Thursday 12 June 2014

Posted by Howzto
No comments | 12:48

The 2014 FIFA World Cup is the 20th itineration of the FIFA World Cup, an international men's football tournament that is taking place in Brazil from 12 June to 13 July 2014.It is the second time that Brazil has hosted the competition, the previous being in 1950. Brazil was elected unchallenged as host nation in 2007 after the international football federation, FIFA, decreed that the tournament would be staged in South America for the first time since 1978 in Argentina, and the fifth time overall.

The national teams of 31 countries advanced through qualification competitions that began in June 2011 to participate with the host nation Brazil in the final tournament. A total of 64 matches are to be played in twelve cities across Brazil in either new or redeveloped stadiums, with the tournament beginning with a group stage. For the first time at a World Cup Finals, the matches will use goal-line technology. After testing several systems over two years, FIFA awarded German company GoalControl GmbH the contract to provide GLT technology for the 2014 FIFA World Cup in Brazil.

With the host country, all world champion teams since the first World Cup in 1930 (Argentina, England, France, Germany[nb 2], Italy, Spain and Uruguay) have qualified for this competition. Spain is the defending champion, having defeated the Netherlands 1–0 in the 2010 World Cup final to win its first World title. The previous four World Cups staged in South America were all won by South American teams.

In the city where football was first played in Brazil, the hosts will square off against Croatia Thursday to kick-start the biggest show on earth — watched by 61,606 screaming fans in the Arena de Sao Paulo and millions worldwide.

After the first whistle, it will be 32 days of non-stop football featuring 32 teams and some of the biggest names in the game.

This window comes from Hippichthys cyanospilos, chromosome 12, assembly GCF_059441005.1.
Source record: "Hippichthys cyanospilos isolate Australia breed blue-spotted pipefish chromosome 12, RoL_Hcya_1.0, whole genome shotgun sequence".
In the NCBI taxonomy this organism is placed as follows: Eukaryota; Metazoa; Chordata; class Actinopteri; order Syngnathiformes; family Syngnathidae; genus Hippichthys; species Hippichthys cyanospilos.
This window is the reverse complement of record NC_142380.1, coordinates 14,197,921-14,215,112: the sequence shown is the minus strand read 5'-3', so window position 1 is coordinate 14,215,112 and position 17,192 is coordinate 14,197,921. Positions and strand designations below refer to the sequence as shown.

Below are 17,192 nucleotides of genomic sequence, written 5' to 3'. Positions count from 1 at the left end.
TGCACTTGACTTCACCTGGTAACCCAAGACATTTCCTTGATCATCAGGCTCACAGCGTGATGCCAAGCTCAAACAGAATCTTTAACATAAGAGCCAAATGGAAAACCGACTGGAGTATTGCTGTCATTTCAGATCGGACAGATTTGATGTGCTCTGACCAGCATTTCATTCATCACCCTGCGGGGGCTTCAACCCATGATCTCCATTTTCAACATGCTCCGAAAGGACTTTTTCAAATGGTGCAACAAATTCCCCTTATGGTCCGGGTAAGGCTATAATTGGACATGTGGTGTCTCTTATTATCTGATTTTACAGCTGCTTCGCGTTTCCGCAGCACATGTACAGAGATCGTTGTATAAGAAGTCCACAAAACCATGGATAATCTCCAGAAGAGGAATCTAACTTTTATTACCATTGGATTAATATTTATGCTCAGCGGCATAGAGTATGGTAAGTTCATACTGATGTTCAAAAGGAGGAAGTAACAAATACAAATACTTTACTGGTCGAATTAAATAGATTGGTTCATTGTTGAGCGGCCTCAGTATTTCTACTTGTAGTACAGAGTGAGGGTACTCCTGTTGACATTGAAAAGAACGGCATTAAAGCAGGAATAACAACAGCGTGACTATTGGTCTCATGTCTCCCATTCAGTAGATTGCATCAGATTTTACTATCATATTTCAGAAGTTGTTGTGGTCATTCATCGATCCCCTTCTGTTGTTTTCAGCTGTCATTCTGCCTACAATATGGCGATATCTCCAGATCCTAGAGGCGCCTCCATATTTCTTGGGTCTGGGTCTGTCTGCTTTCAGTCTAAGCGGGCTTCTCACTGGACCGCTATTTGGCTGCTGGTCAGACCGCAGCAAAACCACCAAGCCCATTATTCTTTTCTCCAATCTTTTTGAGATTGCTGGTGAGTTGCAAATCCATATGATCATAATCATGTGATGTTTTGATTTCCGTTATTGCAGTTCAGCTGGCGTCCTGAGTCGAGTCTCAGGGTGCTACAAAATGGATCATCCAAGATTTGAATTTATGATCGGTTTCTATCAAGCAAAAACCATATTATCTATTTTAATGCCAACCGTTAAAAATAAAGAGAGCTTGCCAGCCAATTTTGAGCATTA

Organised football came to Brazil in 1894 with Charles Miller. Born in Sao Paulo, he went to school in England, where he learnt to play. When he returned, he brought with him a book of rules and a deflated ball, and started teaching expats. But once the Brazilians got the hang of it, football changed forever. You taught us the game, we perfected it, Roberto Carlos, a World Cup winner with Brazil, once said.

Over the next month, the world will know if Brazil have perfected it enough to get them an unprecedented sixth Cup. They haven’t won since 2002 — too long for a country where football isn’t just a game but Jogo Bonito (the beautiful game).

No one feels the pressure more than star forward Neymar. Outside Morumbi stadium, Neymar shirts sell briskly. People here don’t just wear their Neymar shirts, they flaunt them even on cold winter mornings —  an indication of the kind of pressure the young boy who started at Pele’s club and now plays with (Lionel) Messi would be under.

Anything less than runners-up could have severe consequences, especially since Brazil’s affair with the World Cup has seemed like a marriage in crisis. It’s something President Dilma Roussef, seeking re-election this year, sought to allay, saying: “A World Cup lasts a month, but the benefits are for life.”

Brazil’s winter is getting intense. What better way to warm up than with a month of football. Or Futebol, as they say here.



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